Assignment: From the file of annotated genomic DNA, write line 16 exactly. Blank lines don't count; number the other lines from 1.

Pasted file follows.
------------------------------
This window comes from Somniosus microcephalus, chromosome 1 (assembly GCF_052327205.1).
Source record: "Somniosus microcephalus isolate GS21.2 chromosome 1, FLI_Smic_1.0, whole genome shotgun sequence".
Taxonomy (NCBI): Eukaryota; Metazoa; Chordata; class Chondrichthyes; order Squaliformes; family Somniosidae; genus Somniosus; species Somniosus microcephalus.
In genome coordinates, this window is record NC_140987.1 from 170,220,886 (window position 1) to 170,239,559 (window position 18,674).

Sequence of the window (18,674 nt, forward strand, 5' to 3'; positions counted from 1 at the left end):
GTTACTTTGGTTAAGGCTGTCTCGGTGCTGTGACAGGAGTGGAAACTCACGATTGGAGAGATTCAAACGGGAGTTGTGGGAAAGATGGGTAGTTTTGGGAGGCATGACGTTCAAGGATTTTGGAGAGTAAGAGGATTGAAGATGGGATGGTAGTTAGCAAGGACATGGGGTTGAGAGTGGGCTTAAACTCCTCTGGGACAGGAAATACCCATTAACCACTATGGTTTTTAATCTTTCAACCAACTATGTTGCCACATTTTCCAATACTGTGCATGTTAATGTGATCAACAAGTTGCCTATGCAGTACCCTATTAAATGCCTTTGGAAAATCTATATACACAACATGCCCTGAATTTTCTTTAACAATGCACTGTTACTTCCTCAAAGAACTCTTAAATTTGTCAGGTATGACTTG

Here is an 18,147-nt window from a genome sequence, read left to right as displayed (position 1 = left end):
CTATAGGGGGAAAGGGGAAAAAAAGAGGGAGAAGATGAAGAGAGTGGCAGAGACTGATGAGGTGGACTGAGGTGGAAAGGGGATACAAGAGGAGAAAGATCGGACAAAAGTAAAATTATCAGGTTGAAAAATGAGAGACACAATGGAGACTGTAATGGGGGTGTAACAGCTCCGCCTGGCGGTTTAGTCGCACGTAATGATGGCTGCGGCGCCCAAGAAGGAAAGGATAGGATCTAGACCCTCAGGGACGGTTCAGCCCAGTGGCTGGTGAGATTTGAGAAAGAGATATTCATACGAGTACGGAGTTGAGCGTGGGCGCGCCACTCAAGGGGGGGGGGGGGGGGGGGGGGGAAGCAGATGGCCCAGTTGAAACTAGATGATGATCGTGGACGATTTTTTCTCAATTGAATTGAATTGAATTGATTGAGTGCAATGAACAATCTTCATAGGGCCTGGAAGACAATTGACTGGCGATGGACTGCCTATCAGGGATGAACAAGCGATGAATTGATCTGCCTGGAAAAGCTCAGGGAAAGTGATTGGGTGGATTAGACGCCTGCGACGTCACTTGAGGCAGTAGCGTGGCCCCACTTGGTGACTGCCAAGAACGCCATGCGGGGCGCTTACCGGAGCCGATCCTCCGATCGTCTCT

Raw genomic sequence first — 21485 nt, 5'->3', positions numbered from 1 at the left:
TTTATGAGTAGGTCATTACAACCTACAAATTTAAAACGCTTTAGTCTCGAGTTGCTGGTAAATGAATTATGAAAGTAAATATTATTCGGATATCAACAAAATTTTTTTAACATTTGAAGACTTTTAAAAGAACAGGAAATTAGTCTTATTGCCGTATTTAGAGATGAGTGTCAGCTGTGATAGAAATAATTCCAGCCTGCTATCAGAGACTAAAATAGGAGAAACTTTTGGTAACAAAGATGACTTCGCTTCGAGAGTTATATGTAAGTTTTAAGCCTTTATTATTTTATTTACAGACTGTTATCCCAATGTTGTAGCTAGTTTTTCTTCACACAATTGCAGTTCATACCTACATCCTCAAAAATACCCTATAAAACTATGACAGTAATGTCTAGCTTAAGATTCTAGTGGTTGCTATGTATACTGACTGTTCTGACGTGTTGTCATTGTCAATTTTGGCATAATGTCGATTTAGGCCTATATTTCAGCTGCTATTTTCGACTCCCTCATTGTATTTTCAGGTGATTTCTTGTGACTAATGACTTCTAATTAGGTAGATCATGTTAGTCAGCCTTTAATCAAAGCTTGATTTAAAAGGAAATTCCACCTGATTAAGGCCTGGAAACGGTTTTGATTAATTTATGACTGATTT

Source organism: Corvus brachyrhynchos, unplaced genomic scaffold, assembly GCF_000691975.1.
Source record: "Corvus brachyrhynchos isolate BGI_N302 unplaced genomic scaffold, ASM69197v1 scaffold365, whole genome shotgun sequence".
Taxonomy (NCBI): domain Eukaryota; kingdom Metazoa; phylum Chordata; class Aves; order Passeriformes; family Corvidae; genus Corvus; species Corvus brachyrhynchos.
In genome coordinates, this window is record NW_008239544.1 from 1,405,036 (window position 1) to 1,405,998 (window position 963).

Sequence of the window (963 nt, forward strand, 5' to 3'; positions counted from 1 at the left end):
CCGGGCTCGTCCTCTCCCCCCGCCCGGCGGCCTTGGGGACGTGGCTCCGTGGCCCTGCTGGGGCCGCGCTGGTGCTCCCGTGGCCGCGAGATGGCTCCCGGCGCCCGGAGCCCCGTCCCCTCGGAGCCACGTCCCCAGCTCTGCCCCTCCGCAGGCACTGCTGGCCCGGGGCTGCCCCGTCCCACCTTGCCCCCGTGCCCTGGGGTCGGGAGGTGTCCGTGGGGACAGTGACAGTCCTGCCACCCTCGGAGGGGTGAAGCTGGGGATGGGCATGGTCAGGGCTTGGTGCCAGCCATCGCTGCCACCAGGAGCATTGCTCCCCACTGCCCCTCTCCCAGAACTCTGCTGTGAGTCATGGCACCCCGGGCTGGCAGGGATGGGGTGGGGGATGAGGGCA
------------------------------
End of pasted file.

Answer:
CCGGGCTCGTCCTCTCCCCCCGCCCGGCGGCCTTGGGGACGTGGCTCCGTGGCCCTGCTGGGGCCGCGCTGGTGCTCCCGTGGCCGCGAGATGGCTCCCGGCGCCCGGAGCCCCGTCCCCTCGGAGCCACGTCCCCAGCTCTGCCCCTCCGCAGGCACTGCTGGCCCGGGGCTGCCCCGTCCCACCTTGCCCCCGTGCCCTGGGGTCGGGAGGTGTCCGTGGGGACAGTGACAGTCCTGCCACCCTCGGAGGGGTGAAGCTGGGGATGGGCATGGTCAGGGCTTGGTGCCAGCCATCGCTGCCACCAGGAGCATTGCTCCCCACTGCCCCTCTCCCAGAACTCTGCTGTGAGTCATGGCACCCCGGGCTGGCAGGGATGGGGTGGGGGATGAGGGCA